Rice crackers are essentially a simple and unadorned snack, made from either uruchi rice (ordinary non-glutinous table rice) or mochi rice (glutinous rice). It is precisely because of their simplicity that rice crackers allow direct expression of innovation and creativity through shape and flavor.
In this article, we present a special selection of rice crackers called the Kissho Assortment which is marketed under the Ganko Shokunin brand. Ganko Shokunin is a collection of independent artisans dedicated to making unique and delicious rice snacks. Their creativity is given expression through the unique shape and flavor combinations that they produce. Their rice snacks are indeed works of art.
The SHUN GATE team sampled the Kissho Assortment, and here we give you our impressions of this product, including taste, appearance and other important considerations.
When you open the handsome Kissho Assortment gift box, you are greeted by the sight of eight beautifully presented packages lined up inside, each with different patterning on it. The packages are just the right size for a snack, and you can see the beautiful rice crackers inside each one.
For example, the package called cho (omen) has a pine tree pattern on it and contains a “mustard red” rice cracker, which is cracked like the bark of an old tree, as well as a “small granules of maccha (green tea)” rice cracker that is green with the maccha flavor. Certainly, the package has an elegant simplicity that reminds one of an aging pine tree.
The package called sei (purity), meanwhile, sports a maple tree design and contains rice crackers that depict moss-covered stones, red autumn leaves, and the ayu (sweetfish).It evokes imagery of a stream running through the mountains. The Kissho Assortment comprises 28 different types of okaki rice snack, sorted by genre into the eight packages.
They all look so tempting that it’s hard to know where to start. In the end, we decide to open the zui package, which is adorned with a picture of the double-flowered yellow sorrel flower and contains a nice thick okaki.
The nicely browned genkotsu (fist) is crunchy and boasts the natural flavor of mochi rice that is unique to the okaki cracker. The oiso (large seaweed) has nori seaweed wrapped around it, and the lovely flavor and aroma of roasted nori blends effortlessly with the flavor of the mochi rice.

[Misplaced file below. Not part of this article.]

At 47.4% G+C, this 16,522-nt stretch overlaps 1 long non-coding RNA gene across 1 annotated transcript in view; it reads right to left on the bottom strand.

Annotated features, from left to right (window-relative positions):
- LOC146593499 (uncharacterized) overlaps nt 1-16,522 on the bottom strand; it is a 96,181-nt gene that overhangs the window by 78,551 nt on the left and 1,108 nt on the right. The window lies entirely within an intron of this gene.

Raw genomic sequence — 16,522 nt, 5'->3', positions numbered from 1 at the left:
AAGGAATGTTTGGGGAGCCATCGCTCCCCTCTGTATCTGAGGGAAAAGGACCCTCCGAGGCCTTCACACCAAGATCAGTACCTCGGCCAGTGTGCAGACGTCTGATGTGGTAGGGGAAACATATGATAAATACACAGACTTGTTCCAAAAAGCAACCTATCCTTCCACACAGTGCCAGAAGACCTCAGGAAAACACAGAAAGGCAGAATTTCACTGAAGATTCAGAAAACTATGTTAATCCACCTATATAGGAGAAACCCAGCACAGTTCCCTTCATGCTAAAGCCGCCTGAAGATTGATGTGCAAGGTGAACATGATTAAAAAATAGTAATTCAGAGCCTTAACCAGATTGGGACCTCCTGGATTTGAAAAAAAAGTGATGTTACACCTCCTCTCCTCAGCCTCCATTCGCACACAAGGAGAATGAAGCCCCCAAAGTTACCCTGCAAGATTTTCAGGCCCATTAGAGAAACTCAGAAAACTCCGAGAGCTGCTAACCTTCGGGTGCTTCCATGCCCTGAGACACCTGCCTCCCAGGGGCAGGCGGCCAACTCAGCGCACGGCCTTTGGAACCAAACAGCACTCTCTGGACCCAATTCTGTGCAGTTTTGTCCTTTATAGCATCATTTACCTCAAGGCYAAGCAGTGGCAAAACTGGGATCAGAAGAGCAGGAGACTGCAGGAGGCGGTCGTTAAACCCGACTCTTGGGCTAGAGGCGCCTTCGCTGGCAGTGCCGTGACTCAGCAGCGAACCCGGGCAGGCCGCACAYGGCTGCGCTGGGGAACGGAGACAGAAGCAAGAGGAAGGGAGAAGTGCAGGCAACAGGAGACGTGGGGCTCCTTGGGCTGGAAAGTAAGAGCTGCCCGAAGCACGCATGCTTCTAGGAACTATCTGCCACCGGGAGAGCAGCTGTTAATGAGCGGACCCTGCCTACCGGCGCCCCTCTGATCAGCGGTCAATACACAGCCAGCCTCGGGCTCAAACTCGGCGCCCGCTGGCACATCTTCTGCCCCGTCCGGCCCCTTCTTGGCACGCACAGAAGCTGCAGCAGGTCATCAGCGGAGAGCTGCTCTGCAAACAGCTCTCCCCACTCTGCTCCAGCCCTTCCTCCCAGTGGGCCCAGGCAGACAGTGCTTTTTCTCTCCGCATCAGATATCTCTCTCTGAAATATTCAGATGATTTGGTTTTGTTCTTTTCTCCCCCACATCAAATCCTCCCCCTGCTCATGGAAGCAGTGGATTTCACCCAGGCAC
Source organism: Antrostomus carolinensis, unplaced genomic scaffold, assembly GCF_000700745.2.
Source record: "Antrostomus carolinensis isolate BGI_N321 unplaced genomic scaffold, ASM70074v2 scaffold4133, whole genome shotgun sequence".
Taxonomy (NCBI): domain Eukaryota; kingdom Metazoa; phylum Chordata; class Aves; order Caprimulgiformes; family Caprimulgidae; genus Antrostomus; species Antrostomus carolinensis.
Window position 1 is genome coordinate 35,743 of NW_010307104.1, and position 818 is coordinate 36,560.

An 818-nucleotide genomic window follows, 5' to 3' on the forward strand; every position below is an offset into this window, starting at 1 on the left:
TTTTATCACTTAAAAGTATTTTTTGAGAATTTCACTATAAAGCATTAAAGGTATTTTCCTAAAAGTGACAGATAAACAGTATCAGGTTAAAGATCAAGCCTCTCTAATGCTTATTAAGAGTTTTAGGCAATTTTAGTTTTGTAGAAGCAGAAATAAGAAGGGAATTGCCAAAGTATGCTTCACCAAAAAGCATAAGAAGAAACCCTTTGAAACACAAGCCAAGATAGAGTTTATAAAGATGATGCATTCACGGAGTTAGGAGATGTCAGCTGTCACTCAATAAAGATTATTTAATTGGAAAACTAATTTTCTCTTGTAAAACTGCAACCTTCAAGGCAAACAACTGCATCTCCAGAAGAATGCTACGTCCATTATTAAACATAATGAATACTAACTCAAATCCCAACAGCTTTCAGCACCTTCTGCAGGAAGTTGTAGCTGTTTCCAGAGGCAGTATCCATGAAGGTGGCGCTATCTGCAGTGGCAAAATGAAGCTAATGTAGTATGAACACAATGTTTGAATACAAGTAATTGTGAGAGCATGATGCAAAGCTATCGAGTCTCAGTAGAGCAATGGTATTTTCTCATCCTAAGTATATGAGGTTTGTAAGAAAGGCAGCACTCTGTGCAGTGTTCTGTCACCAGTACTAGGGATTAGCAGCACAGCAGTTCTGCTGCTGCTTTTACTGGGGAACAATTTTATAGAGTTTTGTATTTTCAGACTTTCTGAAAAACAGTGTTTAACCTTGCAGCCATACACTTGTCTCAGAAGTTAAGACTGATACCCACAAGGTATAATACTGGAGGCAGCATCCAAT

Ganko Shokunin rice snacks are considered works of art. On the rear of the packages, and also on the product leaflet, can be found the names of the artisans responsible for each snack. At Ganko Shokunin, we are introduced to Mr. Shigetomo, who makes the genkotsu, and Mr. Takao, who makes the oiso.
“You don’t eat an okaki to make yourself full,” says Shigetomo, producer of the genkotsu. “We believe that people are more interested in taste than volume. This has been my guiding principle in making rice snacks over the last 50 years.”
Shigetomo currently uses a variety of mochi rice called Himenomochi from Iwate prefecture. It is a high-quality variety that tastes very good even in mochi form.
“The mochi flavor gradually gets lost in the production process,” says Shigetomo, “so unless we start with strongly flavored mochi rice, the end product becomes flavorless.” This explains why the selection of mochi rice is seen as very important.
The design of the manufacturing process can have a significant influence on the flavor and even the texture of the finished okaki.
After steaming the rice, Shigetomo pounds it with a mallet. “Some places use a combined steaming and kneading machine, but we prefer to steam the rice completely first before kneading it with the mallet,” explains Shigetomo. “This produces a better result in terms of flavor and also helps it to puff up nicely in the oven.”
After pounding, the mochi dough is formed into flat cakes. These are refrigerated for about four days to firm up, which gives the baked okaki the requisite chewy texture.
Baking is the one of the key processes that determine the taste of the finished product. The mochi pieces are arranged on wire netting high above the heat source and grilled very gently. Shigetomo turns the pieces over frequently to ensure even distribution of heat.
“For optimum flavor you have to let the dough breath during the baking process so that the flavor elements escape into the air then are absorbed into the center of the okaki,” adds Shigetomo.
It is clear that Shigetomo is highly dedicated to his mission of making the best possible okaki. His genkotsu artwork represents a unique combination of flavor and texture that gives expression to his creativity.